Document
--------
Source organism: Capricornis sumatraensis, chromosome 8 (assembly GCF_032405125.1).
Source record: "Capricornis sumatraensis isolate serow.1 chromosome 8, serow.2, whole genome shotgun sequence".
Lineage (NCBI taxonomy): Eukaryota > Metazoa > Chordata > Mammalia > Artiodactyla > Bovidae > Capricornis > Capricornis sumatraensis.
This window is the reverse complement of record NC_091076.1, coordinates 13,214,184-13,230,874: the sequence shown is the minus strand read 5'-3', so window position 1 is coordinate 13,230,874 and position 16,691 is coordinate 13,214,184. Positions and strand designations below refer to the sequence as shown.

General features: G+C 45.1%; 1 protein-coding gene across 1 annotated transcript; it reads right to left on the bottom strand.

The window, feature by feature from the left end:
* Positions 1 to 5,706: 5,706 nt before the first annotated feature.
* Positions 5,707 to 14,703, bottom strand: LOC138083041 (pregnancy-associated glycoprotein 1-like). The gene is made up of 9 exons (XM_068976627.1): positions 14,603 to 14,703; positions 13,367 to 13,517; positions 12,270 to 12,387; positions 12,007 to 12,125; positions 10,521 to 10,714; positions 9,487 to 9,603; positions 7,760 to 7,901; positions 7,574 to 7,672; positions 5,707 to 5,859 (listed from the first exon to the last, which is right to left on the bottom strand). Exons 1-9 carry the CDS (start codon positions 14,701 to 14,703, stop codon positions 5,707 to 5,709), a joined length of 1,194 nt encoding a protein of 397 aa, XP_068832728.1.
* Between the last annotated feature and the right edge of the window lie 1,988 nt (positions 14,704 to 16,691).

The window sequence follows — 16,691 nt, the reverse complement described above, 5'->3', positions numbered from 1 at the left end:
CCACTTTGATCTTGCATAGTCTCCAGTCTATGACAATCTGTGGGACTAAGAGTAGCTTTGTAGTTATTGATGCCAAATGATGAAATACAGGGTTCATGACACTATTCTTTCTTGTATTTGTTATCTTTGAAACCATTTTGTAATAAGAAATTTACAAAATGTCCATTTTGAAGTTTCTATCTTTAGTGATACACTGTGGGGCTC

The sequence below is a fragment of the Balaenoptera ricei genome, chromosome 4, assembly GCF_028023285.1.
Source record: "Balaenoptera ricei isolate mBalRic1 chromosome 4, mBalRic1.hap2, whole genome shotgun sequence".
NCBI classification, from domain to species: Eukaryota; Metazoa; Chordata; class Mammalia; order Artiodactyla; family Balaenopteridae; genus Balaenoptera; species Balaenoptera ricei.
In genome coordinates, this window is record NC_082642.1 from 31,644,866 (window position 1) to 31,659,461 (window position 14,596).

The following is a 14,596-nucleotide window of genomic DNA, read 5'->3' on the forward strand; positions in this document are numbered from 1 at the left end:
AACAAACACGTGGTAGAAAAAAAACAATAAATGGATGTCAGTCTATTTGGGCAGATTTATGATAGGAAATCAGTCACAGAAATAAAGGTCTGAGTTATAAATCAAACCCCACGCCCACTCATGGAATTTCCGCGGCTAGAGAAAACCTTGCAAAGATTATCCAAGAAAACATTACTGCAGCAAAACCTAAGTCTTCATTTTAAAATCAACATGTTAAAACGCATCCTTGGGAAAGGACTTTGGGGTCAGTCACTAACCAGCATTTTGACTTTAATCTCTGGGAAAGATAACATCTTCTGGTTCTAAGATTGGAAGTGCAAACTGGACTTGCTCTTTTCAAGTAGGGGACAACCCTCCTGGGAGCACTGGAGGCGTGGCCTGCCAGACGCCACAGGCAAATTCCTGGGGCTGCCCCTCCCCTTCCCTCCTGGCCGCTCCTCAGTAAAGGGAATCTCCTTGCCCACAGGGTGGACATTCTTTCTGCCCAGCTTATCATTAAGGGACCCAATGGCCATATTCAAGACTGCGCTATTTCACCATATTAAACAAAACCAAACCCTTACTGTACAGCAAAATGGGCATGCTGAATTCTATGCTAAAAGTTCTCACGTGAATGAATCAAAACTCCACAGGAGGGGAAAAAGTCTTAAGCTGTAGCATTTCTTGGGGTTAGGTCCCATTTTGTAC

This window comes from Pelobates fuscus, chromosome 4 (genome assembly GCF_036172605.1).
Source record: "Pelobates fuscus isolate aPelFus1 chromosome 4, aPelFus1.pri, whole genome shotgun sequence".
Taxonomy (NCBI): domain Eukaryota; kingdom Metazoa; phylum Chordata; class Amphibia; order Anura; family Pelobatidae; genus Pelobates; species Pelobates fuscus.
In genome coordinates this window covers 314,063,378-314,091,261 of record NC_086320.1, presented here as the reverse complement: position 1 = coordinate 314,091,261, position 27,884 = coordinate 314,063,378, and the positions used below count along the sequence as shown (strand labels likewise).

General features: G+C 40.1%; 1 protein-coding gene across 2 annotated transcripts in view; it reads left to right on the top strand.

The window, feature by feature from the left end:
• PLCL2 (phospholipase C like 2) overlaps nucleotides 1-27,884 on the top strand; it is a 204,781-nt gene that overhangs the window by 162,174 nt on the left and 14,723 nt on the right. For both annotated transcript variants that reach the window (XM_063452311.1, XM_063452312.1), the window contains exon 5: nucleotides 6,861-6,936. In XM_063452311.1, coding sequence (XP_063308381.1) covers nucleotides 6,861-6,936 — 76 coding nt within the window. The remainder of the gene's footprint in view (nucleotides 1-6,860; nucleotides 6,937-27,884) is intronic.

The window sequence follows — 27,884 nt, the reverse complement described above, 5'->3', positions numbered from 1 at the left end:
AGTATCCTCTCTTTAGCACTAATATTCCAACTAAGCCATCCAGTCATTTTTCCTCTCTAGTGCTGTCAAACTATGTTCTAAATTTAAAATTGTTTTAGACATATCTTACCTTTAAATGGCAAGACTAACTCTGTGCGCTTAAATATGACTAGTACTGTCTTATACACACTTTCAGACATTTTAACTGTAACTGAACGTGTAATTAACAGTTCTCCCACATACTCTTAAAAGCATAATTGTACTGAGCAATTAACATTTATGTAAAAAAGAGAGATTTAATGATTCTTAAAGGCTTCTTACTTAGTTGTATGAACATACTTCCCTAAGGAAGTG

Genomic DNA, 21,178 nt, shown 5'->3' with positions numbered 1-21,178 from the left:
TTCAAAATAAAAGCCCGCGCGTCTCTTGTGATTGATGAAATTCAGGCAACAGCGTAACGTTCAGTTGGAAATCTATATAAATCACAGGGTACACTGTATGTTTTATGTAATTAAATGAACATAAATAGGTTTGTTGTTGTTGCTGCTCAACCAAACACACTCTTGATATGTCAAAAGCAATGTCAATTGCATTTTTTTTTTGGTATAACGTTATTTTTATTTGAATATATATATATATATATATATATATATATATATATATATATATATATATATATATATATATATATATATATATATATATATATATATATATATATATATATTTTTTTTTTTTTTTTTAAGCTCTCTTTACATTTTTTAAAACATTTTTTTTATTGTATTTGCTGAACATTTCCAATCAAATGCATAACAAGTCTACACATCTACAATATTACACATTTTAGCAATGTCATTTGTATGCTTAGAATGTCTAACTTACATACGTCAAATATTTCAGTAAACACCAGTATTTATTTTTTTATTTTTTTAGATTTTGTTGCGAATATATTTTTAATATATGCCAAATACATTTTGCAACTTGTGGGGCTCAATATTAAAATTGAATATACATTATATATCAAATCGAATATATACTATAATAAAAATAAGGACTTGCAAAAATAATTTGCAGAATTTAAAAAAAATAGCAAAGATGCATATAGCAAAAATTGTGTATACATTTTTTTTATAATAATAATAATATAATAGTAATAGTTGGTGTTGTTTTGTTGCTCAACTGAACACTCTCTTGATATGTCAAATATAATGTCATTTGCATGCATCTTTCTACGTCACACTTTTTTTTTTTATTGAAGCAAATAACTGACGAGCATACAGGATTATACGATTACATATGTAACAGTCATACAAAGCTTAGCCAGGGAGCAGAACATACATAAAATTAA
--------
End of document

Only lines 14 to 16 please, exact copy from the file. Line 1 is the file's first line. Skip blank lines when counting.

NCBI classification, from domain to species: Eukaryota; Metazoa; Chordata; class Mammalia; order Artiodactyla; family Balaenopteridae; genus Balaenoptera; species Balaenoptera ricei.
In genome coordinates, this window is record NC_082642.1 from 31,644,866 (window position 1) to 31,659,461 (window position 14,596).

The following is a 14,596-nucleotide window of genomic DNA, read 5'->3' on the forward strand; positions in this document are numbered from 1 at the left end: